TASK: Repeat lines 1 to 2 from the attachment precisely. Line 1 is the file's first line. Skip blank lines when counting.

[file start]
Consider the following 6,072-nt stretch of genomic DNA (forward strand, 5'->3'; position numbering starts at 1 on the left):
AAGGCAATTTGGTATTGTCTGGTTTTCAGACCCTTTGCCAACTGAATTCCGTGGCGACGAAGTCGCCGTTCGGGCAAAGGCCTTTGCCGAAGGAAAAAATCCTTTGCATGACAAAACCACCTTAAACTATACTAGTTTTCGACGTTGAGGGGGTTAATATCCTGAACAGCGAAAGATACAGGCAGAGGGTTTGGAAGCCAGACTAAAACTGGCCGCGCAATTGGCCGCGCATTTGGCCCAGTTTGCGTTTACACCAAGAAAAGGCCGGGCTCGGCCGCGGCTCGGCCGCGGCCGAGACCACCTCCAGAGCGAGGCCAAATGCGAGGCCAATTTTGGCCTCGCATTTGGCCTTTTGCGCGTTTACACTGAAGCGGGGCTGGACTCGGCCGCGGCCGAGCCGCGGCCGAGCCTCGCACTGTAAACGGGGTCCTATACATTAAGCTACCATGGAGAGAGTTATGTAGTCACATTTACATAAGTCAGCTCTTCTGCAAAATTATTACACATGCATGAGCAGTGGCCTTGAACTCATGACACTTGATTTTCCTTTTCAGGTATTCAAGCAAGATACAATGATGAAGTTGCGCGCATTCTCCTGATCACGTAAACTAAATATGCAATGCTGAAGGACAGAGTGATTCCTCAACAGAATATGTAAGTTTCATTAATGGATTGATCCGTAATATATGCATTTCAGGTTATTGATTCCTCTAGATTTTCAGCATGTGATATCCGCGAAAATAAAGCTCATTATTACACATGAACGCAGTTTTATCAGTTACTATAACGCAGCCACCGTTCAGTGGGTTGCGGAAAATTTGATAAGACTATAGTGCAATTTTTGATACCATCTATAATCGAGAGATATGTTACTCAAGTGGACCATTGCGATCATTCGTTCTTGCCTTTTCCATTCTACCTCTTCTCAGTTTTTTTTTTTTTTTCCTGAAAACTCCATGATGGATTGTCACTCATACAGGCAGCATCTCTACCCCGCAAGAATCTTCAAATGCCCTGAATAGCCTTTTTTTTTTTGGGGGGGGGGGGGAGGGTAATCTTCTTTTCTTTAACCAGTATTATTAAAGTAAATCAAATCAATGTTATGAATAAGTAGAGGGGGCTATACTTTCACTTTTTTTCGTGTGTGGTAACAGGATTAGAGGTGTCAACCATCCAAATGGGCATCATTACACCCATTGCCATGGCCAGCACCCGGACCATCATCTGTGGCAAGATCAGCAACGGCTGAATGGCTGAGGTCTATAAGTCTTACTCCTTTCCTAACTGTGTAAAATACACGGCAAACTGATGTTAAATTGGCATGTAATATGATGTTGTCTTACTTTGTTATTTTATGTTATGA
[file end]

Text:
Consider the following 6,072-nt stretch of genomic DNA (forward strand, 5'->3'; position numbering starts at 1 on the left):
AAGGCAATTTGGTATTGTCTGGTTTTCAGACCCTTTGCCAACTGAATTCCGTGGCGACGAAGTCGCCGTTCGGGCAAAGGCCTTTGCCGAAGGAAAAAATCCTTTGCATGACAAAACCACCTTAAACTATACTAGTTTTCGACGTTGAGGGGGTTAATATCCTGAACAGCGAAAGATACAGGCAGAGGGTTTGGAAGCCAGACTAAAACTGGCCGCGCAATTGGCCGCGCATTTGGCCCAGTTTGCGTTTACACCAAGAAAAGGCCGGGCTCGGCCGCGGCTCGGCCGCGGCCGAGACCACCTCCAGAGCGAGGCCAAATGCGAGGCCAATTTTGGCCTCGCATTTGGCCTTTTGCGCGTTTACACTGAAGCGGGGCTGGACTCGGCCGCGGCCGAGCCGCGGCCGAGCCTCGCACTGTAAACGGGGTCCTATACATTAAGCTACCATGGAGAGAGTTATGTAGTCACATTTACATAAGTCAGCTCTTCTGCAAAATTATTACACATGCATGAGCAGTGGCCTTGAACTCATGACACTTGATTTTCCTTTTCAGGTATTCAAGCAAGATACAATGATGAAGTTGCGCGCATTCTCCTGATCACGTAAACTAAATATGCAATGCTGAAGGACAGAGTGATTCCTCAACAGAATATGTAAGTTTCATTAATGGATTGATCCGTAATATATGCATTTCAGGTTATTGATTCCTCTAGATTTTCAGCATGTGATATCCGCGAAAATAAAGCTCATTATTACACATGAACGCAGTTTTATCAGTTACTATAACGCAGCCACCGTTCAGTGGGTTGCGGAAAATTTGATAAGACTATAGTGCAATTTTTGATACCATCTATAATCGAGAGATATGTTACTCAAGTGGACCATTGCGATCATTCGTTCTTGCCTTTTCCATTCTACCTCTTCTCAGTTTTTTTTTTTTTTTCCTGAAAACTCCATGATGGATTGTCACTCATACAGGCAGCATCTCTACCCCGCAAGAATCTTCAAATGCCCTGAATAGCCTTTTTTTTTTTGGGGGGGGGGGGGAGGGTAATCTTCTTTTCTTTAACCAGTATTATTAAAGTAAATCAAATCAATGTTATGAATAAGTAGAGGGGGCTATACTTTCACTTTTTTTCGTGTGTGGTAACAGGATTAGAGGTGTCAACCATCCAAATGGGCATCATTACACCCATTGCCATGGCCAGCACCCGGACCATCATCTGTGGCAAGATCAGCAACGGCTGAATGGCTGAGGTCTATAAGTCTTACTCCTTTCCTAACTGTGTAAAATACACGGCAAACTGATGTTAAATTGGCATGTAATATGATGTTGTCTTACTTTGTTATTTTATGTTATGA